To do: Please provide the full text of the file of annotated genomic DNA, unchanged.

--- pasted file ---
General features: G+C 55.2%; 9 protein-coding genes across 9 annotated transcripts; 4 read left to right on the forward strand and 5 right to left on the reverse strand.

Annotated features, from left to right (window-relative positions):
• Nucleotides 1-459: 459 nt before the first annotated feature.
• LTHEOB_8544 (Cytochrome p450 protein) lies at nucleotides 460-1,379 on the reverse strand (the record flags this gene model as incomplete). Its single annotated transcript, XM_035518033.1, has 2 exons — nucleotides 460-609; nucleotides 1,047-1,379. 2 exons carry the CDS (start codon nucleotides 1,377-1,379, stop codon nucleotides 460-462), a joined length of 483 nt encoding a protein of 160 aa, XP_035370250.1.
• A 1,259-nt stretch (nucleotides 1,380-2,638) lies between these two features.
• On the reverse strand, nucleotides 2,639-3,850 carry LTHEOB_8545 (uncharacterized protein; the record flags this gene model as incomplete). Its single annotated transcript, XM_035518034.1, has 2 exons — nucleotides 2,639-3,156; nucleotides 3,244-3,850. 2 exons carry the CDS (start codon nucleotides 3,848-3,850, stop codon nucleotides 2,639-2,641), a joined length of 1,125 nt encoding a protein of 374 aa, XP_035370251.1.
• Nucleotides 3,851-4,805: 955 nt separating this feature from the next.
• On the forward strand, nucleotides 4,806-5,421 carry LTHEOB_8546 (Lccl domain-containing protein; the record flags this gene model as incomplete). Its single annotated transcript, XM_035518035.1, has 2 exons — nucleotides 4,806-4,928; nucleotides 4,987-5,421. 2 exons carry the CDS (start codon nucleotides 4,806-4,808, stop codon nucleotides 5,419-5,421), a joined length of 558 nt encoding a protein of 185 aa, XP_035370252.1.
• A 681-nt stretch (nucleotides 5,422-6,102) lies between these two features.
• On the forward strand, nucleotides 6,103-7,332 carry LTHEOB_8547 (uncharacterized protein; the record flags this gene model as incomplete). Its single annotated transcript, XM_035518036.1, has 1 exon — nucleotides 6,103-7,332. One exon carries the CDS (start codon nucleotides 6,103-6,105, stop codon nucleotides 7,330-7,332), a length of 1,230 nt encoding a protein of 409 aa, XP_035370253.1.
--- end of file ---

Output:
General features: G+C 55.2%; 9 protein-coding genes across 9 annotated transcripts; 4 read left to right on the forward strand and 5 right to left on the reverse strand.

Annotated features, from left to right (window-relative positions):
• Nucleotides 1-459: 459 nt before the first annotated feature.
• LTHEOB_8544 (Cytochrome p450 protein) lies at nucleotides 460-1,379 on the reverse strand (the record flags this gene model as incomplete). Its single annotated transcript, XM_035518033.1, has 2 exons — nucleotides 460-609; nucleotides 1,047-1,379. 2 exons carry the CDS (start codon nucleotides 1,377-1,379, stop codon nucleotides 460-462), a joined length of 483 nt encoding a protein of 160 aa, XP_035370250.1.
• A 1,259-nt stretch (nucleotides 1,380-2,638) lies between these two features.
• On the reverse strand, nucleotides 2,639-3,850 carry LTHEOB_8545 (uncharacterized protein; the record flags this gene model as incomplete). Its single annotated transcript, XM_035518034.1, has 2 exons — nucleotides 2,639-3,156; nucleotides 3,244-3,850. 2 exons carry the CDS (start codon nucleotides 3,848-3,850, stop codon nucleotides 2,639-2,641), a joined length of 1,125 nt encoding a protein of 374 aa, XP_035370251.1.
• Nucleotides 3,851-4,805: 955 nt separating this feature from the next.
• On the forward strand, nucleotides 4,806-5,421 carry LTHEOB_8546 (Lccl domain-containing protein; the record flags this gene model as incomplete). Its single annotated transcript, XM_035518035.1, has 2 exons — nucleotides 4,806-4,928; nucleotides 4,987-5,421. 2 exons carry the CDS (start codon nucleotides 4,806-4,808, stop codon nucleotides 5,419-5,421), a joined length of 558 nt encoding a protein of 185 aa, XP_035370252.1.
• A 681-nt stretch (nucleotides 5,422-6,102) lies between these two features.
• On the forward strand, nucleotides 6,103-7,332 carry LTHEOB_8547 (uncharacterized protein; the record flags this gene model as incomplete). Its single annotated transcript, XM_035518036.1, has 1 exon — nucleotides 6,103-7,332. One exon carries the CDS (start codon nucleotides 6,103-6,105, stop codon nucleotides 7,330-7,332), a length of 1,230 nt encoding a protein of 409 aa, XP_035370253.1.